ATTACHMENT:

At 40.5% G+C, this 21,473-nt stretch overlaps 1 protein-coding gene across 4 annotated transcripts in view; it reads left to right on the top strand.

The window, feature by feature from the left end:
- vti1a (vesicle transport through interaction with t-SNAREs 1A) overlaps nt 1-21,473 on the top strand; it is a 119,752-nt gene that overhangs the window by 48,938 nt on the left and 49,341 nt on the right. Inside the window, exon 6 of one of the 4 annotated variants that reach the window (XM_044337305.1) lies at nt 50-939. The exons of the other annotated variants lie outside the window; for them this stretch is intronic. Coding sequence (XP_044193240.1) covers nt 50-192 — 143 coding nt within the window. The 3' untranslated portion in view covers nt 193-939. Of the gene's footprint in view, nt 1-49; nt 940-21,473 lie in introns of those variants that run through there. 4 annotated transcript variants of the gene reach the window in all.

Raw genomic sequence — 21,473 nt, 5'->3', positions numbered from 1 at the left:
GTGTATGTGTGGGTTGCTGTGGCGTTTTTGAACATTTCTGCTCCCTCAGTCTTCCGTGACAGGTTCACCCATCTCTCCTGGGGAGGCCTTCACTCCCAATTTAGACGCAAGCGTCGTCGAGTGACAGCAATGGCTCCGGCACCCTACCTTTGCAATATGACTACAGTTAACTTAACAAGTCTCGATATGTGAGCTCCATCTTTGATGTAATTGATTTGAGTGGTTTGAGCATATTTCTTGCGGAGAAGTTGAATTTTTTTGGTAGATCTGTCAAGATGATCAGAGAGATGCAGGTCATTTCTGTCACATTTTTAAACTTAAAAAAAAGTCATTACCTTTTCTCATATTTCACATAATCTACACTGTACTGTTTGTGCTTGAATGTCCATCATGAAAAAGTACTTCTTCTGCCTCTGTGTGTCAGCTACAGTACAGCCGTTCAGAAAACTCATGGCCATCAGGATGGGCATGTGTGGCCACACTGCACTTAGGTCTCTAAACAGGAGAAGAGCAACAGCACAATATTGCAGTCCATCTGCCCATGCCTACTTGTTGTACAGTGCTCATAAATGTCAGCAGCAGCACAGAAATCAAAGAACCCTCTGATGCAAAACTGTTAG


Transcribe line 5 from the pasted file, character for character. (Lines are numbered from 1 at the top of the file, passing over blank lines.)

GTGTATGTGTGGGTTGCTGTGGCGTTTTTGAACATTTCTGCTCCCTCAGTCTTCCGTGACAGGTTCACCCATCTCTCCTGGGGAGGCCTTCACTCCCAATTTAGACGCAAGCGTCGTCGAGTGACAGCAATGGCTCCGGCACCCTACCTTTGCAATATGACTACAGTTAACTTAACAAGTCTCGATATGTGAGCTCCATCTTTGATGTAATTGATTTGAGTGGTTTGAGCATATTTCTTGCGGAGAAGTTGAATTTTTTTGGTAGATCTGTCAAGATGATCAGAGAGATGCAGGTCATTTCTGTCACATTTTTAAACTTAAAAAAAAGTCATTACCTTTTCTCATATTTCACATAATCTACACTGTACTGTTTGTGCTTGAATGTCCATCATGAAAAAGTACTTCTTCTGCCTCTGTGTGTCAGCTACAGTACAGCCGTTCAGAAAACTCATGGCCATCAGGATGGGCATGTGTGGCCACACTGCACTTAGGTCTCTAAACAGGAGAAGAGCAACAGCACAATATTGCAGTCCATCTGCCCATGCCTACTTGTTGTACAGTGCTCATAAATGTCAGCAGCAGCACAGAAATCAAAGAACCCTCTGATGCAAAACTGTTAG